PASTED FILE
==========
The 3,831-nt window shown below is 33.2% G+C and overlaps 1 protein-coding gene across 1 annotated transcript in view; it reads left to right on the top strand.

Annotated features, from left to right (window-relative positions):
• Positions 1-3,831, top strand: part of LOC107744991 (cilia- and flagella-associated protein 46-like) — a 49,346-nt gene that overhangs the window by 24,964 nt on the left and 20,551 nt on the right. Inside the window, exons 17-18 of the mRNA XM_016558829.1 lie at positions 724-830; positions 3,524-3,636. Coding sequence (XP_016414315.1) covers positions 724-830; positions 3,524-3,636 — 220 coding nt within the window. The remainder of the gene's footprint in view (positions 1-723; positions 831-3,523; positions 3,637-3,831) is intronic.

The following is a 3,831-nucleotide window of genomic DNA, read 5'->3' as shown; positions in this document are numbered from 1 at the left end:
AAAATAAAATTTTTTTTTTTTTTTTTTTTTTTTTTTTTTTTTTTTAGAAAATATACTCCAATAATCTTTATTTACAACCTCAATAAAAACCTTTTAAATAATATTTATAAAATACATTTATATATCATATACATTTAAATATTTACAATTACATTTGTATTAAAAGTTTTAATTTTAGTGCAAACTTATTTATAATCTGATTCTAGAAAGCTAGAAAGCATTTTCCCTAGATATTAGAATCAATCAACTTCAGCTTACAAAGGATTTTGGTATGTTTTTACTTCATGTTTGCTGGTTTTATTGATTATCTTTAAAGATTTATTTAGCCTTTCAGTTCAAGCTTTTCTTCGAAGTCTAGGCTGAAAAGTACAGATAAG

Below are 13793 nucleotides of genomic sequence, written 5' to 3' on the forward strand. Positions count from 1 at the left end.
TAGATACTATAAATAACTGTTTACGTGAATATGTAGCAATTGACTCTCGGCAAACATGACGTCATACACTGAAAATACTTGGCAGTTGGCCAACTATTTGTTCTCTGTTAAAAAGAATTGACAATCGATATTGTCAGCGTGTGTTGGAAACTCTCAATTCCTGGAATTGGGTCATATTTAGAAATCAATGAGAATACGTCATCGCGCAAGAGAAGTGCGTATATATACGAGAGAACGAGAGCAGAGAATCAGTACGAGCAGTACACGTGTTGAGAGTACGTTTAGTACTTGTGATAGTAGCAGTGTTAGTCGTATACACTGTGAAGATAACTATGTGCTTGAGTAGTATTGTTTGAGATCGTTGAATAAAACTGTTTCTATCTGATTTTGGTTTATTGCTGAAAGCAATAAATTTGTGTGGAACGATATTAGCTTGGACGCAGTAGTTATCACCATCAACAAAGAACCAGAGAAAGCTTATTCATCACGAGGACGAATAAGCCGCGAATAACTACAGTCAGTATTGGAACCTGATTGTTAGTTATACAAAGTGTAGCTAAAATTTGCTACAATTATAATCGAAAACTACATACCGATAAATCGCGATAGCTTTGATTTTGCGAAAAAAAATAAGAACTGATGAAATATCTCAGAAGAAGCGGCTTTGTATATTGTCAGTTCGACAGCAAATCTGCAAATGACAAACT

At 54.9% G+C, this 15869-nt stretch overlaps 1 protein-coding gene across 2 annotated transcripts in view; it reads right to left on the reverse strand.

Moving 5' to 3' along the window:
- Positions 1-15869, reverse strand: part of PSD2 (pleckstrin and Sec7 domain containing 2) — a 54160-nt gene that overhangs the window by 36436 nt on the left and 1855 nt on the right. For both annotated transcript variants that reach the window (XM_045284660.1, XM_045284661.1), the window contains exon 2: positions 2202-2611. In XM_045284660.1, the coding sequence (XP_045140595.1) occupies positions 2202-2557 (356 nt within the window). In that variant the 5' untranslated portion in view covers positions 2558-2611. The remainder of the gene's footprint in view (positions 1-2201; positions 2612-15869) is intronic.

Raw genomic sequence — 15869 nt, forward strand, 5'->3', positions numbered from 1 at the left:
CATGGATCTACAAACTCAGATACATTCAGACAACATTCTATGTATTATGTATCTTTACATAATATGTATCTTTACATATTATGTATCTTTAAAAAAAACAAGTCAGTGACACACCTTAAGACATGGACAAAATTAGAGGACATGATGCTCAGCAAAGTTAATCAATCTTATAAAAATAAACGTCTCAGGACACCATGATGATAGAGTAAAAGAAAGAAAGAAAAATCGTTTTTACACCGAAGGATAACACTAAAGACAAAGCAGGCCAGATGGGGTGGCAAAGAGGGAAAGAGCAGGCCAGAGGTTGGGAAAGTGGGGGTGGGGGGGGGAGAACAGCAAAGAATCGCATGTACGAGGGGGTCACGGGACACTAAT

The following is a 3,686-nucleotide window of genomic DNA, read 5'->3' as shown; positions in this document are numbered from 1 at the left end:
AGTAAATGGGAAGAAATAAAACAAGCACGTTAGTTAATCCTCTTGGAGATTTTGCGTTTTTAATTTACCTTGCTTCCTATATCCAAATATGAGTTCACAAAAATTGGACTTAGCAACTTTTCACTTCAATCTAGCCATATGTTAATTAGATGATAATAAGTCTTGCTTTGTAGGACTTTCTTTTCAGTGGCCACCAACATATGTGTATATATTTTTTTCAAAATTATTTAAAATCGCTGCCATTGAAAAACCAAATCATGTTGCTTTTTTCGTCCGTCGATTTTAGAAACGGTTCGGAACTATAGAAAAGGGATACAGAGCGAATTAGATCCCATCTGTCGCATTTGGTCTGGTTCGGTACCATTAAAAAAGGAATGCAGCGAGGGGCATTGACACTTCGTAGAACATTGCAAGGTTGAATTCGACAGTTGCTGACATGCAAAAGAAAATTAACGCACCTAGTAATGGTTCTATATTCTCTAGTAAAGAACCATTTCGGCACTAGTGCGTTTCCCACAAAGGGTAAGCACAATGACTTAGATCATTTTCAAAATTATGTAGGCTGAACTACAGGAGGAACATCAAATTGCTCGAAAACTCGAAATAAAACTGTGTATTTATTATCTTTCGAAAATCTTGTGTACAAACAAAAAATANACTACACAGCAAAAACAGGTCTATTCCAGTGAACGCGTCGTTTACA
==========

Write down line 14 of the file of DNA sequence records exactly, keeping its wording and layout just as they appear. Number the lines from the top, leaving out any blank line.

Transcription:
AGTAAATGGGAAGAAATAAAACAAGCACGTTAGTTAATCCTCTTGGAGATTTTGCGTTTTTAATTTACCTTGCTTCCTATATCCAAATATGAGTTCACAAAAATTGGACTTAGCAACTTTTCACTTCAATCTAGCCATATGTTAATTAGATGATAATAAGTCTTGCTTTGTAGGACTTTCTTTTCAGTGGCCACCAACATATGTGTATATATTTTTTTCAAAATTATTTAAAATCGCTGCCATTGAAAAACCAAATCATGTTGCTTTTTTCGTCCGTCGATTTTAGAAACGGTTCGGAACTATAGAAAAGGGATACAGAGCGAATTAGATCCCATCTGTCGCATTTGGTCTGGTTCGGTACCATTAAAAAAGGAATGCAGCGAGGGGCATTGACACTTCGTAGAACATTGCAAGGTTGAATTCGACAGTTGCTGACATGCAAAAGAAAATTAACGCACCTAGTAATGGTTCTATATTCTCTAGTAAAGAACCATTTCGGCACTAGTGCGTTTCCCACAAAGGGTAAGCACAATGACTTAGATCATTTTCAAAATTATGTAGGCTGAACTACAGGAGGAACATCAAATTGCTCGAAAACTCGAAATAAAACTGTGTATTTATTATCTTTCGAAAATCTTGTGTACAAACAAAAAATANACTACACAGCAAAAACAGGTCTATTCCAGTGAACGCGTCGTTTACA